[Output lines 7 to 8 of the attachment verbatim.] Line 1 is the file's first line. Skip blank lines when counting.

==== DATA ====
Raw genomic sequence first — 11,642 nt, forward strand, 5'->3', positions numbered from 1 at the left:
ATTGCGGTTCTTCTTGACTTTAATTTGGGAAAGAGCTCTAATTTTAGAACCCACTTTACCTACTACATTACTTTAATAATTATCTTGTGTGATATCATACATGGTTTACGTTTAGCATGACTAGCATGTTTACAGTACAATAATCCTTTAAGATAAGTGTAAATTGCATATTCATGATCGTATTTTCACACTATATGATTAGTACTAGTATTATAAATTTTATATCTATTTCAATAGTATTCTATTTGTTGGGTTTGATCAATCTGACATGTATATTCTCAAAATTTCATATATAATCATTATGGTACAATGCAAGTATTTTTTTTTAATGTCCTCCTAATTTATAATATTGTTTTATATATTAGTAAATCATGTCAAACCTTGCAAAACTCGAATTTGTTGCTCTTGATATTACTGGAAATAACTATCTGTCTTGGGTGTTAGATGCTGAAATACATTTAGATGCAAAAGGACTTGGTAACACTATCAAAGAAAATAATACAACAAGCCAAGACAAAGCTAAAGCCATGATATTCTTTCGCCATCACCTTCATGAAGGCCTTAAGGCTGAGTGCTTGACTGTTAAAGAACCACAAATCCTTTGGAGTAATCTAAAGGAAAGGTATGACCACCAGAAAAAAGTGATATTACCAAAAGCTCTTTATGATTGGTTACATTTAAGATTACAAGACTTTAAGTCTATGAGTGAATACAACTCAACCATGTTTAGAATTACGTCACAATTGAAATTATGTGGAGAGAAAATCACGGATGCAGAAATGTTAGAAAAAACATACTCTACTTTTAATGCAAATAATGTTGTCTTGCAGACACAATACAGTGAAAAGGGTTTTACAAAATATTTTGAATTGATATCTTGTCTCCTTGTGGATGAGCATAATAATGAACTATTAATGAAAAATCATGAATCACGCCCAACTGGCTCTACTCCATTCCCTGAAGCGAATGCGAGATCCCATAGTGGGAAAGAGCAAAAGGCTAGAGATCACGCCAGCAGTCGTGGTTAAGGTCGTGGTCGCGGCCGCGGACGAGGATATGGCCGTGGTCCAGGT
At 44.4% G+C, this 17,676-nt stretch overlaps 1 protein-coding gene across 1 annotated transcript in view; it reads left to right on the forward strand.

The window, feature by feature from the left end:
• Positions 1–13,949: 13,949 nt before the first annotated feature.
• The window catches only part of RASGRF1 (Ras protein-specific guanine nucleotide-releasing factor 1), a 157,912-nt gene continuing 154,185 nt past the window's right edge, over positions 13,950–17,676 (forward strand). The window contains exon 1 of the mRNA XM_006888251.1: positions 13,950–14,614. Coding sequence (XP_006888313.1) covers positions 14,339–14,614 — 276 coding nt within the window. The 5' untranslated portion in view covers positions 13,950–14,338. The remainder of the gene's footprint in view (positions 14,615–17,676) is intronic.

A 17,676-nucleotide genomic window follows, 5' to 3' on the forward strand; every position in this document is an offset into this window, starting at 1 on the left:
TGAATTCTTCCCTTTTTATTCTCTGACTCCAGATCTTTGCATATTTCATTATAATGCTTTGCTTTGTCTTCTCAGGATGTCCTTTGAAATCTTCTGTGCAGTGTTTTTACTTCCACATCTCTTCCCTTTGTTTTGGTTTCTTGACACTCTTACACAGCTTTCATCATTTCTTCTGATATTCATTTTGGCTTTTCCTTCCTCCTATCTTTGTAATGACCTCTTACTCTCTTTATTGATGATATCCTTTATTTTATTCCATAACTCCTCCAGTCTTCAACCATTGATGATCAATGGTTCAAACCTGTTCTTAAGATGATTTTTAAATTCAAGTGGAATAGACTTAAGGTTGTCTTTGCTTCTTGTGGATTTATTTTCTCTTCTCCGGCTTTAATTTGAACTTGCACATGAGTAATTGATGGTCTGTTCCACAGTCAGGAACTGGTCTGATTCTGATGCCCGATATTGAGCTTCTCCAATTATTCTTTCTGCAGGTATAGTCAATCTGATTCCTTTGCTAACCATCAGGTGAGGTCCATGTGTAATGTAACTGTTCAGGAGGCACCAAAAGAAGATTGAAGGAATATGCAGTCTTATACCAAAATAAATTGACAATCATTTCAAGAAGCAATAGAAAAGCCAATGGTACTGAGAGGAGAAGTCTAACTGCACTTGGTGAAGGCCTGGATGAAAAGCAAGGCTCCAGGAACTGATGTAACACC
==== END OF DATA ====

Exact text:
A 17,676-nucleotide genomic window follows, 5' to 3' on the forward strand; every position in this document is an offset into this window, starting at 1 on the left:
TGAATTCTTCCCTTTTTATTCTCTGACTCCAGATCTTTGCATATTTCATTATAATGCTTTGCTTTGTCTTCTCAGGATGTCCTTTGAAATCTTCTGTGCAGTGTTTTTACTTCCACATCTCTTCCCTTTGTTTTGGTTTCTTGACACTCTTACACAGCTTTCATCATTTCTTCTGATATTCATTTTGGCTTTTCCTTCCTCCTATCTTTGTAATGACCTCTTACTCTCTTTATTGATGATATCCTTTATTTTATTCCATAACTCCTCCAGTCTTCAACCATTGATGATCAATGGTTCAAACCTGTTCTTAAGATGATTTTTAAATTCAAGTGGAATAGACTTAAGGTTGTCTTTGCTTCTTGTGGATTTATTTTCTCTTCTCCGGCTTTAATTTGAACTTGCACATGAGTAATTGATGGTCTGTTCCACAGTCAGGAACTGGTCTGATTCTGATGCCCGATATTGAGCTTCTCCAATTATTCTTTCTGCAGGTATAGTCAATCTGATTCCTTTGCTAACCATCAGGTGAGGTCCATGTGTAATGTAACTGTTCAGGAGGCACCAAAAGAAGATTGAAGGAATATGCAGTCTTATACCAAAATAAATTGACAATCATTTCAAGAAGCAATAGAAAAGCCAATGGTACTGAGAGGAGAAGTCTAACTGCACTTGGTGAAGGCCTGGATGAAAAGCAAGGCTCCAGGAACTGATGTAACACC